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ABO blood type and stroke risk: the REasons for Geographic And Racial Differences in Stroke Study.

TitleABO blood type and stroke risk: the REasons for Geographic And Racial Differences in Stroke Study.
Publication TypeJournal Article
Year of Publication2014
AuthorsZakai, NA, Judd, SE, Alexander, K, McClure, LA, Kissela, BM, Howard, G, Cushman, M
JournalJ Thromb Haemost
Volume12
Issue4
Pagination564-70
Date Published2014 Apr
ISSN1538-7836
KeywordsABO Blood-Group System, African Americans, Aged, Blood Coagulation Factors, Cohort Studies, Diabetes Complications, Ethnic Groups, European Continental Ancestry Group, Female, Follow-Up Studies, Geography, Haplotypes, Humans, Male, Middle Aged, Polymorphism, Single Nucleotide, Risk Factors, Stroke, Treatment Outcome, United States
Abstract

BACKGROUND: ABO blood type is an inherited trait associated with coagulation factor levels and vascular outcomes.OBJECTIVES: To assess the association of blood type with stroke and whether blood type contributes to racial disparities in stroke in the United States.PATIENTS AND METHODS: The REasons for Geographic And Racial Differences in Stroke (REGARDS) Study recruited 30 239 participants between 2003 and 2007. Using a case-cohort design, blood type was genotyped in 646 participants with stroke and a 1104-participant cohort random sample. Cox models that adjusted for Framingham stroke risk factors were used to assess the association of blood type with stroke.RESULTS: During 5.8 years of follow-up, blood types A or B vs. type O were not associated with stroke. Blood type AB vs. O was associated with an increased risk of stroke (adjusted hazard ratio [HR] 1.83, 95% confidence interval [CI] 1.01-3.30). The association of blood type AB vs. O was greater in those without diabetes (adjusted HR 3.33, 95% CI 1.61-6.88) than those with diabetes (adjusted HR 0.49, 95% CI 0.17-1.44) (P interaction = 0.02). Factor VIII levels accounted for 60% (95% CI 11%-98%) of the association of AB blood type and stroke risk.CONCLUSION: Blood type AB is associated with an increased risk of stroke that is not attenuated by conventional stroke risk factors, and factor VIII levels were associated with 60% of the association. While blood type AB is rare in the US population, it is a significant stroke risk factor and may play an important role in stroke risk in these individuals.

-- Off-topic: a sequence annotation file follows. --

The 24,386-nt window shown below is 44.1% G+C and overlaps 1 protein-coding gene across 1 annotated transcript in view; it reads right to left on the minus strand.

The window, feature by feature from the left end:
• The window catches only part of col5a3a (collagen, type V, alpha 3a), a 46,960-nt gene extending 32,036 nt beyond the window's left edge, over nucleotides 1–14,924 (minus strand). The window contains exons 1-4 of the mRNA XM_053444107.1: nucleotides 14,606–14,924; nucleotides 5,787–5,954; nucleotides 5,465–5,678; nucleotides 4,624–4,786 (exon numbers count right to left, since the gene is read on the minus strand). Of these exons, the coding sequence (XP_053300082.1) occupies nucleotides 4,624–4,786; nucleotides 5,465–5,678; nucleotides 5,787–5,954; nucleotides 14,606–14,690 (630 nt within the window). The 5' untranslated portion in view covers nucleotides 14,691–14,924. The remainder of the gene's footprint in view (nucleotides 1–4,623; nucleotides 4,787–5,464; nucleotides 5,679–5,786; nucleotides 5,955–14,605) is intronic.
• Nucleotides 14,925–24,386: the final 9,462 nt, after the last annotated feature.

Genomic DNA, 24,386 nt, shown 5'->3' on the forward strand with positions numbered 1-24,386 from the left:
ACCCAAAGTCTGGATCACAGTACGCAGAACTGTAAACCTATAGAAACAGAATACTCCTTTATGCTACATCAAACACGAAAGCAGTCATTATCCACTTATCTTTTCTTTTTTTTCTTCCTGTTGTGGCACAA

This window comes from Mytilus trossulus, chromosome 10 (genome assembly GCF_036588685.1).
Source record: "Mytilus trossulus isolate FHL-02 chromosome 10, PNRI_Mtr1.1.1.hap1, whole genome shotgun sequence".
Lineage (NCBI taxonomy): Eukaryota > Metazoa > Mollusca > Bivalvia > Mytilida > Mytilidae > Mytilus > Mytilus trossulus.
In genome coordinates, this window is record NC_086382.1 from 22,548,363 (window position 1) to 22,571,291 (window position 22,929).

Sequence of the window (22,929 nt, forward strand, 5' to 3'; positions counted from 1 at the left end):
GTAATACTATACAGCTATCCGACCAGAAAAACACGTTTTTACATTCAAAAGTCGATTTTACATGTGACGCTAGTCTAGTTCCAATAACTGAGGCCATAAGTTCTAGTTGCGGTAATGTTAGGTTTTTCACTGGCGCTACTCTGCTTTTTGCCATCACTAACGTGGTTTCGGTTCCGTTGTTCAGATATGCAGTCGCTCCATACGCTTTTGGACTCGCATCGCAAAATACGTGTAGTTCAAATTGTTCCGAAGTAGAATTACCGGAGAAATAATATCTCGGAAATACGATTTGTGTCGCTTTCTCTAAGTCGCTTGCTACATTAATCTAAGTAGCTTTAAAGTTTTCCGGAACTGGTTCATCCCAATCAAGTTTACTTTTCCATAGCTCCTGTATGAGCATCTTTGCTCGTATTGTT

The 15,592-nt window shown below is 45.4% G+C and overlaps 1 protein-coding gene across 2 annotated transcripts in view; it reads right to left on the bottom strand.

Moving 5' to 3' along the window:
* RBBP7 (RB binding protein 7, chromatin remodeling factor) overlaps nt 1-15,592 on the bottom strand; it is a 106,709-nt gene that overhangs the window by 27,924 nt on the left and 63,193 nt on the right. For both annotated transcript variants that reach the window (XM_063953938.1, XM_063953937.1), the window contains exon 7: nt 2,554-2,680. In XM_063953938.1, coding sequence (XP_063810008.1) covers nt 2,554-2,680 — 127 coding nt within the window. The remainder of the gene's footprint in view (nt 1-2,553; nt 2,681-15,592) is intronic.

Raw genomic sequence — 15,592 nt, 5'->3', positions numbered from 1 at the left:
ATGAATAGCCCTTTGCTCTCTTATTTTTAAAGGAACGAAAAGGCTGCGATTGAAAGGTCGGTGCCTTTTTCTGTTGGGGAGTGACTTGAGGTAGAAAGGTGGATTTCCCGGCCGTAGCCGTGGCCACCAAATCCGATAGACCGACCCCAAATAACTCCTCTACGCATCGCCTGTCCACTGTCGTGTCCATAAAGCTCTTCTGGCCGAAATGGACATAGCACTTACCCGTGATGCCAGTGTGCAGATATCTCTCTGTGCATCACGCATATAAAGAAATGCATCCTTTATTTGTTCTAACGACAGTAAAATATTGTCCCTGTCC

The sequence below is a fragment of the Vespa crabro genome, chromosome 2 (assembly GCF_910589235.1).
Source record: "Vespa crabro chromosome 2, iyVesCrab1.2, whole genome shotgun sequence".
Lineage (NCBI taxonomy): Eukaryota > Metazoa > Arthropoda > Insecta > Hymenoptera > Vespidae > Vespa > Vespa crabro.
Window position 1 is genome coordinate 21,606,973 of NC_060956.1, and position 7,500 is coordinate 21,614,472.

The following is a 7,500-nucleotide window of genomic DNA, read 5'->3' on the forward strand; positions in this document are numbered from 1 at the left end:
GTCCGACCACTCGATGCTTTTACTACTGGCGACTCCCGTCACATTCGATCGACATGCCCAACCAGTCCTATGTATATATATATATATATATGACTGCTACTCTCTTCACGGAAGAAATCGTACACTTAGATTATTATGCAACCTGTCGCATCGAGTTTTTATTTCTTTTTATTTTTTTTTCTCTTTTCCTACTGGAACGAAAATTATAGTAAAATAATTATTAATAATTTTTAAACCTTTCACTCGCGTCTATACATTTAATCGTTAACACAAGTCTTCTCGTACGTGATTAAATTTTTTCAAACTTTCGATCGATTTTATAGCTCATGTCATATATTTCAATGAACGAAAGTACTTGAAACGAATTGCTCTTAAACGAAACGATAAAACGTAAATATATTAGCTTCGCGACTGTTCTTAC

DOI10.1111/jth.12507
Alternate JournalJ. Thromb. Haemost.
PubMed ID24444093
PubMed Central IDPMC4913462
Grant ListNS 041588 / NS / NINDS NIH HHS / United States
K08 HL096841 / HL / NHLBI NIH HHS / United States
K08HL096841 / HL / NHLBI NIH HHS / United States
R01 NS041588 / NS / NINDS NIH HHS / United States
U01 NS041588 / NS / NINDS NIH HHS / United States